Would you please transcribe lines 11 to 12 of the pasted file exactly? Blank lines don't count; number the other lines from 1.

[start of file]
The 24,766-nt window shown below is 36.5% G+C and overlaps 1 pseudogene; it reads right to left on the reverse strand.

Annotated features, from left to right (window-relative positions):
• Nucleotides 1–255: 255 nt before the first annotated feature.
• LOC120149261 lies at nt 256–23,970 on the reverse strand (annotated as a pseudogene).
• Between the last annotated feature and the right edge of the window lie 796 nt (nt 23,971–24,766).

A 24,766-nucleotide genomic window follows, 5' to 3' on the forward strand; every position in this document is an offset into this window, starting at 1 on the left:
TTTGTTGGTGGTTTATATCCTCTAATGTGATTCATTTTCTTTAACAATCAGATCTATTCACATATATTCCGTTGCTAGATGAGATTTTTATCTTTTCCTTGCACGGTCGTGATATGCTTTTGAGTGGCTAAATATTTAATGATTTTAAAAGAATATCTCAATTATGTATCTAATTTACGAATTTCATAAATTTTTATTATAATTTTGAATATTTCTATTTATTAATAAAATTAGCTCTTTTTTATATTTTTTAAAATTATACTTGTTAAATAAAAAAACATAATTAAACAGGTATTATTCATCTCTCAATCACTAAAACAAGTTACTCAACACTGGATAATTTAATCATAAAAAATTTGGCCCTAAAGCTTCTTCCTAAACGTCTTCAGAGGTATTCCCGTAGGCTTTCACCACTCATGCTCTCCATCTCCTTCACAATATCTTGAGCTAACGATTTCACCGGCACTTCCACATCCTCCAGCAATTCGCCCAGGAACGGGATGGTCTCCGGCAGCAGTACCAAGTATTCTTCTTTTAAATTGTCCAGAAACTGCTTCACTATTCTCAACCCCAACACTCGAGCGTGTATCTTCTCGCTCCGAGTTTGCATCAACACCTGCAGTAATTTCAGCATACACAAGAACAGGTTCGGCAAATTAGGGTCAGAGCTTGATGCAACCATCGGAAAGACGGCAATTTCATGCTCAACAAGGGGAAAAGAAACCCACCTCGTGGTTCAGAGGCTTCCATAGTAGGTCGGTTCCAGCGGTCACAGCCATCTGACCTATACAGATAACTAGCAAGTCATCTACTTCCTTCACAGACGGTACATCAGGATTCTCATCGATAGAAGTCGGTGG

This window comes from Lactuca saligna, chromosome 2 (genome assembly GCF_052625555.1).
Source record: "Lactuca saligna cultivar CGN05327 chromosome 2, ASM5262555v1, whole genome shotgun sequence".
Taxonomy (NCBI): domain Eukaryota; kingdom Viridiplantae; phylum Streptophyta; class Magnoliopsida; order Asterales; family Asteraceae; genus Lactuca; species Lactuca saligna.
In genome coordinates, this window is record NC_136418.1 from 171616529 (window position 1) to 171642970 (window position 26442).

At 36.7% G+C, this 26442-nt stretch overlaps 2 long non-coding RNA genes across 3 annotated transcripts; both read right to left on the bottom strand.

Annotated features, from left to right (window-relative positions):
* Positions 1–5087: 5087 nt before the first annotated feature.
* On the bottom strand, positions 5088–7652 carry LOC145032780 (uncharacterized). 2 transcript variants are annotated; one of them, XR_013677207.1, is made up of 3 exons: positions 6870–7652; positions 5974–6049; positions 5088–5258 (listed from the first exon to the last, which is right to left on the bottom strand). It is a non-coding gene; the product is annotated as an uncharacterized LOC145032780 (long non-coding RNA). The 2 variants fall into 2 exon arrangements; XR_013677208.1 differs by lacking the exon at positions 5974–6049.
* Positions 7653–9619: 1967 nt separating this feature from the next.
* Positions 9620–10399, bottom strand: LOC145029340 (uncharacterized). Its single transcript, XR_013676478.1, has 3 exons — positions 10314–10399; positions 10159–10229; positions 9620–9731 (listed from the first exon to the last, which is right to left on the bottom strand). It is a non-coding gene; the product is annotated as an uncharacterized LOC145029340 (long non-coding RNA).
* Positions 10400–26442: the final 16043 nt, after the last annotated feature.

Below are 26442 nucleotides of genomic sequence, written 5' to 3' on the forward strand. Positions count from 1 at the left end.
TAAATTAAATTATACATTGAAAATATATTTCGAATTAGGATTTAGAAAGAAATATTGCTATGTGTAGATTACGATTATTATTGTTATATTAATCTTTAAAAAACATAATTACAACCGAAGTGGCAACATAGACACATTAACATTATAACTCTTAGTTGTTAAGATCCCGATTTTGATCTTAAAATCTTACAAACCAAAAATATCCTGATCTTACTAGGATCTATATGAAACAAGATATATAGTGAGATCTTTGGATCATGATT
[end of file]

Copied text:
In genome coordinates, this window is record NC_136418.1 from 171616529 (window position 1) to 171642970 (window position 26442).

At 36.7% G+C, this 26442-nt stretch overlaps 2 long non-coding RNA genes across 3 annotated transcripts; both read right to left on the bottom strand.